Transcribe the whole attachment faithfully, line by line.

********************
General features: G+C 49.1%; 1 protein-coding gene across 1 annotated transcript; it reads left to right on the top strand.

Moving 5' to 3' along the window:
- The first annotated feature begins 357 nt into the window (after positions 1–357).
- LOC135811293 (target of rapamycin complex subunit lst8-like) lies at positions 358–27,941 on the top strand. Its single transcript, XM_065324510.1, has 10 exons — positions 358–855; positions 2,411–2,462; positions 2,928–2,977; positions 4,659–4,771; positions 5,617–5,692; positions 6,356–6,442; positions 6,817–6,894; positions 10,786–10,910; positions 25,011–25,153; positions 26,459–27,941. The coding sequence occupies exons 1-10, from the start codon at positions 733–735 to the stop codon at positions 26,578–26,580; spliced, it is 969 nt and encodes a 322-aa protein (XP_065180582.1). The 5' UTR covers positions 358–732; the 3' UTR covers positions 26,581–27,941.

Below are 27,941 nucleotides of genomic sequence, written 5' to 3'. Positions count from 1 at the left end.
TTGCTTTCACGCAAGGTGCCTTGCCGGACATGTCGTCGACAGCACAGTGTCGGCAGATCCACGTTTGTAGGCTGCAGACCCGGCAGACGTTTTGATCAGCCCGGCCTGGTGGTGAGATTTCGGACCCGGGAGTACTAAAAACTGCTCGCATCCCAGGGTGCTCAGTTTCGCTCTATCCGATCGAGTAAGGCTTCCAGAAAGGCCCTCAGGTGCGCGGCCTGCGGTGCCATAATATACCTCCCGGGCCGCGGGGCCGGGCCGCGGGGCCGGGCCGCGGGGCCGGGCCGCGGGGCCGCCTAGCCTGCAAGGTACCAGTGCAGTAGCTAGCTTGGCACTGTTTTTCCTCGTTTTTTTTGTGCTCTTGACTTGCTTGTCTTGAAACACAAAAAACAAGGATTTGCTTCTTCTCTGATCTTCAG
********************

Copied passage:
General features: G+C 49.1%; 1 protein-coding gene across 1 annotated transcript; it reads left to right on the top strand.

Moving 5' to 3' along the window:
- The first annotated feature begins 357 nt into the window (after positions 1–357).
- LOC135811293 (target of rapamycin complex subunit lst8-like) lies at positions 358–27,941 on the top strand. Its single transcript, XM_065324510.1, has 10 exons — positions 358–855; positions 2,411–2,462; positions 2,928–2,977; positions 4,659–4,771; positions 5,617–5,692; positions 6,356–6,442; positions 6,817–6,894; positions 10,786–10,910; positions 25,011–25,153; positions 26,459–27,941. The coding sequence occupies exons 1-10, from the start codon at positions 733–735 to the stop codon at positions 26,578–26,580; spliced, it is 969 nt and encodes a 322-aa protein (XP_065180582.1). The 5' UTR covers positions 358–732; the 3' UTR covers positions 26,581–27,941.

Below are 27,941 nucleotides of genomic sequence, written 5' to 3'. Positions count from 1 at the left end.
TTGCTTTCACGCAAGGTGCCTTGCCGGACATGTCGTCGACAGCACAGTGTCGGCAGATCCACGTTTGTAGGCTGCAGACCCGGCAGACGTTTTGATCAGCCCGGCCTGGTGGTGAGATTTCGGACCCGGGAGTACTAAAAACTGCTCGCATCCCAGGGTGCTCAGTTTCGCTCTATCCGATCGAGTAAGGCTTCCAGAAAGGCCCTCAGGTGCGCGGCCTGCGGTGCCATAATATACCTCCCGGGCCGCGGGGCCGGGCCGCGGGGCCGGGCCGCGGGGCCGGGCCGCGGGGCCGCCTAGCCTGCAAGGTACCAGTGCAGTAGCTAGCTTGGCACTGTTTTTCCTCGTTTTTTTTGTGCTCTTGACTTGCTTGTCTTGAAACACAAAAAACAAGGATTTGCTTCTTCTCTGATCTTCAG